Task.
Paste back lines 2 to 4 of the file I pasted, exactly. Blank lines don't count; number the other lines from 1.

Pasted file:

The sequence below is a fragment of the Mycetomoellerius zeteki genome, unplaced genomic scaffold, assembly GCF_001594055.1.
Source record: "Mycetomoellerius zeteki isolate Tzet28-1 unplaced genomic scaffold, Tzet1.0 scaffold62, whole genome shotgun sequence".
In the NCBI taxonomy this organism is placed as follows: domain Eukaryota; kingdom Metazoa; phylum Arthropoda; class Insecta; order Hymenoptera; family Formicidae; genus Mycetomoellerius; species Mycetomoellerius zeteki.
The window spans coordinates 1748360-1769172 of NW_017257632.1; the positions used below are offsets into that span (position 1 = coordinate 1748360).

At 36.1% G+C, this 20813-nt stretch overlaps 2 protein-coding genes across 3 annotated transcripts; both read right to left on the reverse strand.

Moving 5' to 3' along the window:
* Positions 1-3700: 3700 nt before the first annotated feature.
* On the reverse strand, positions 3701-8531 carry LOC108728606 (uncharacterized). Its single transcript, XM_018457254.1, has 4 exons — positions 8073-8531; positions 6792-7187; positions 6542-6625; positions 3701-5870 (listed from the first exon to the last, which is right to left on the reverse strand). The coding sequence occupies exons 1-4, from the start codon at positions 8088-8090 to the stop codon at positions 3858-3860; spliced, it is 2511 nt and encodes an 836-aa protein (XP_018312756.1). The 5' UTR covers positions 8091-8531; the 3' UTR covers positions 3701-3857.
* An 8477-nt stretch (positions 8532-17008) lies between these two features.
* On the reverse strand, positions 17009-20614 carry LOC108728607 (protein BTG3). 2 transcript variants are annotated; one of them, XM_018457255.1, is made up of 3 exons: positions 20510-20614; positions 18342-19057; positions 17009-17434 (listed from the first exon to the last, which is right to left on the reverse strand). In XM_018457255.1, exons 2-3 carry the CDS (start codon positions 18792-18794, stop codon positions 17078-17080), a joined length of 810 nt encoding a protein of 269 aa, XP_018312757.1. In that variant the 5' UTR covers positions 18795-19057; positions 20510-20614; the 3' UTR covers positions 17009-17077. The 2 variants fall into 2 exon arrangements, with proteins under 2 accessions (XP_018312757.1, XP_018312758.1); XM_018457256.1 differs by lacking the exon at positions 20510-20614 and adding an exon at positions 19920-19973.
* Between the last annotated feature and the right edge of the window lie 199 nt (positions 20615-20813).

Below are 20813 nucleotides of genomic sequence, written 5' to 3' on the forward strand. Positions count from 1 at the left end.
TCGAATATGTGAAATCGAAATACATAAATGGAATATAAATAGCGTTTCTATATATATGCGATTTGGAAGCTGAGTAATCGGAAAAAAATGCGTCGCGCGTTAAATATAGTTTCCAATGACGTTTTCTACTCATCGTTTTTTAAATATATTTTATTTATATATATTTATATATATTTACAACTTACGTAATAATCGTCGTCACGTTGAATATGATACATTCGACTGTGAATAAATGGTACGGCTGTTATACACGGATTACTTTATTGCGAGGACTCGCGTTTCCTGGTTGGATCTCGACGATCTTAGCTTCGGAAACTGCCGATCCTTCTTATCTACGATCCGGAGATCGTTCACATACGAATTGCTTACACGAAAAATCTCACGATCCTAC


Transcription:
Source record: "Mycetomoellerius zeteki isolate Tzet28-1 unplaced genomic scaffold, Tzet1.0 scaffold62, whole genome shotgun sequence".
In the NCBI taxonomy this organism is placed as follows: domain Eukaryota; kingdom Metazoa; phylum Arthropoda; class Insecta; order Hymenoptera; family Formicidae; genus Mycetomoellerius; species Mycetomoellerius zeteki.
The window spans coordinates 1748360-1769172 of NW_017257632.1; the positions used below are offsets into that span (position 1 = coordinate 1748360).